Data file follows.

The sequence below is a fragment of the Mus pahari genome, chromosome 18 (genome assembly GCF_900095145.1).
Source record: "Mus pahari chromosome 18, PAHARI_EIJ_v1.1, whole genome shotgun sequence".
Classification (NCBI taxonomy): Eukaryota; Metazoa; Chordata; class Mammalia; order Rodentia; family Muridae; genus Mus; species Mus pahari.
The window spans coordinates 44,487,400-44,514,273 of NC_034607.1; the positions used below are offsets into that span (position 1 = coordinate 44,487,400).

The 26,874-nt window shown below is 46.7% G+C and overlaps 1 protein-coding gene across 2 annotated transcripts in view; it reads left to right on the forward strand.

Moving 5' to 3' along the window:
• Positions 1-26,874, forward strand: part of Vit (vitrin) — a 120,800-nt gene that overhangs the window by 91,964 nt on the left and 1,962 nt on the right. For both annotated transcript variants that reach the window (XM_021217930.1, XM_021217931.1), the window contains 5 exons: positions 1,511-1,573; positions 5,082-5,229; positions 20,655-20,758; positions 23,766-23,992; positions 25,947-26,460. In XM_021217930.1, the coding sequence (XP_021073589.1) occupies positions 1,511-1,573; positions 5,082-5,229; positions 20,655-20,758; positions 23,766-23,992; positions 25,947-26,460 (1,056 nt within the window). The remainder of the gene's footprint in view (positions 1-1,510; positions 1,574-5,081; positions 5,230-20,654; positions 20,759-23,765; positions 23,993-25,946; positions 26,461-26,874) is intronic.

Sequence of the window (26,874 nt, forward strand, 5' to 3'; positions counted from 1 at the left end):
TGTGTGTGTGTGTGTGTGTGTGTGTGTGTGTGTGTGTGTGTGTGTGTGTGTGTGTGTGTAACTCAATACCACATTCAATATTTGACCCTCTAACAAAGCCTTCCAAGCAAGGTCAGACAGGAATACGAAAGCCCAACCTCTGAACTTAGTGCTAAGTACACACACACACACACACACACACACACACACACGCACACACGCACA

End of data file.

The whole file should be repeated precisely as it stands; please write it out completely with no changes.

The sequence below is a fragment of the Mus pahari genome, chromosome 18 (genome assembly GCF_900095145.1).
Source record: "Mus pahari chromosome 18, PAHARI_EIJ_v1.1, whole genome shotgun sequence".
Classification (NCBI taxonomy): Eukaryota; Metazoa; Chordata; class Mammalia; order Rodentia; family Muridae; genus Mus; species Mus pahari.
The window spans coordinates 44,487,400-44,514,273 of NC_034607.1; the positions used below are offsets into that span (position 1 = coordinate 44,487,400).

The 26,874-nt window shown below is 46.7% G+C and overlaps 1 protein-coding gene across 2 annotated transcripts in view; it reads left to right on the forward strand.

Moving 5' to 3' along the window:
• Positions 1-26,874, forward strand: part of Vit (vitrin) — a 120,800-nt gene that overhangs the window by 91,964 nt on the left and 1,962 nt on the right. For both annotated transcript variants that reach the window (XM_021217930.1, XM_021217931.1), the window contains 5 exons: positions 1,511-1,573; positions 5,082-5,229; positions 20,655-20,758; positions 23,766-23,992; positions 25,947-26,460. In XM_021217930.1, the coding sequence (XP_021073589.1) occupies positions 1,511-1,573; positions 5,082-5,229; positions 20,655-20,758; positions 23,766-23,992; positions 25,947-26,460 (1,056 nt within the window). The remainder of the gene's footprint in view (positions 1-1,510; positions 1,574-5,081; positions 5,230-20,654; positions 20,759-23,765; positions 23,993-25,946; positions 26,461-26,874) is intronic.

Sequence of the window (26,874 nt, forward strand, 5' to 3'; positions counted from 1 at the left end):
TGTGTGTGTGTGTGTGTGTGTGTGTGTGTGTGTGTGTGTGTGTGTGTGTGTGTGTGTGTAACTCAATACCACATTCAATATTTGACCCTCTAACAAAGCCTTCCAAGCAAGGTCAGACAGGAATACGAAAGCCCAACCTCTGAACTTAGTGCTAAGTACACACACACACACACACACACACACACACACACGCACACACGCACA